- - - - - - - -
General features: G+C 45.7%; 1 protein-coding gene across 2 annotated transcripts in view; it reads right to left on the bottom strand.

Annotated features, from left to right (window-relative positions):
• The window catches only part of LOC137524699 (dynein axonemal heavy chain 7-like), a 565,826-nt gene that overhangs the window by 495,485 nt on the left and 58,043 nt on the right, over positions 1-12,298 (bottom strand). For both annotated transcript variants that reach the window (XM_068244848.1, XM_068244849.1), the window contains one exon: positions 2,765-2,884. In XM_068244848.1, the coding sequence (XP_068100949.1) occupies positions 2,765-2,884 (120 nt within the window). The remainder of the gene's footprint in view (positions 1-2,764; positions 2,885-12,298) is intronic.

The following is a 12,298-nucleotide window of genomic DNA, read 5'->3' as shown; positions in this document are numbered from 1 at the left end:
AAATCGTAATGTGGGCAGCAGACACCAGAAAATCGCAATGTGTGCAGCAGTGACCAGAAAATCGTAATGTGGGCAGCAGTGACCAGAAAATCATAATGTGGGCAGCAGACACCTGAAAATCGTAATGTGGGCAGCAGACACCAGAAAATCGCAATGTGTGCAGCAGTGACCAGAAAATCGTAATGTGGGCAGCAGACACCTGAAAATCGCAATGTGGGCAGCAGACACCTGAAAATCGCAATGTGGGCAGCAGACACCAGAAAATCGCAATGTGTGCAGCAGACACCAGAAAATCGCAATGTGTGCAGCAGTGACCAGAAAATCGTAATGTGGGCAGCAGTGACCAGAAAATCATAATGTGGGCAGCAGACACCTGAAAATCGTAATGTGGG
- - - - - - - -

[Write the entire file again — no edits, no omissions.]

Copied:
General features: G+C 45.7%; 1 protein-coding gene across 2 annotated transcripts in view; it reads right to left on the bottom strand.

Annotated features, from left to right (window-relative positions):
• The window catches only part of LOC137524699 (dynein axonemal heavy chain 7-like), a 565,826-nt gene that overhangs the window by 495,485 nt on the left and 58,043 nt on the right, over positions 1-12,298 (bottom strand). For both annotated transcript variants that reach the window (XM_068244848.1, XM_068244849.1), the window contains one exon: positions 2,765-2,884. In XM_068244848.1, the coding sequence (XP_068100949.1) occupies positions 2,765-2,884 (120 nt within the window). The remainder of the gene's footprint in view (positions 1-2,764; positions 2,885-12,298) is intronic.

The following is a 12,298-nucleotide window of genomic DNA, read 5'->3' as shown; positions in this document are numbered from 1 at the left end:
AAATCGTAATGTGGGCAGCAGACACCAGAAAATCGCAATGTGTGCAGCAGTGACCAGAAAATCGTAATGTGGGCAGCAGTGACCAGAAAATCATAATGTGGGCAGCAGACACCTGAAAATCGTAATGTGGGCAGCAGACACCAGAAAATCGCAATGTGTGCAGCAGTGACCAGAAAATCGTAATGTGGGCAGCAGACACCTGAAAATCGCAATGTGGGCAGCAGACACCTGAAAATCGCAATGTGGGCAGCAGACACCAGAAAATCGCAATGTGTGCAGCAGACACCAGAAAATCGCAATGTGTGCAGCAGTGACCAGAAAATCGTAATGTGGGCAGCAGTGACCAGAAAATCATAATGTGGGCAGCAGACACCTGAAAATCGTAATGTGGG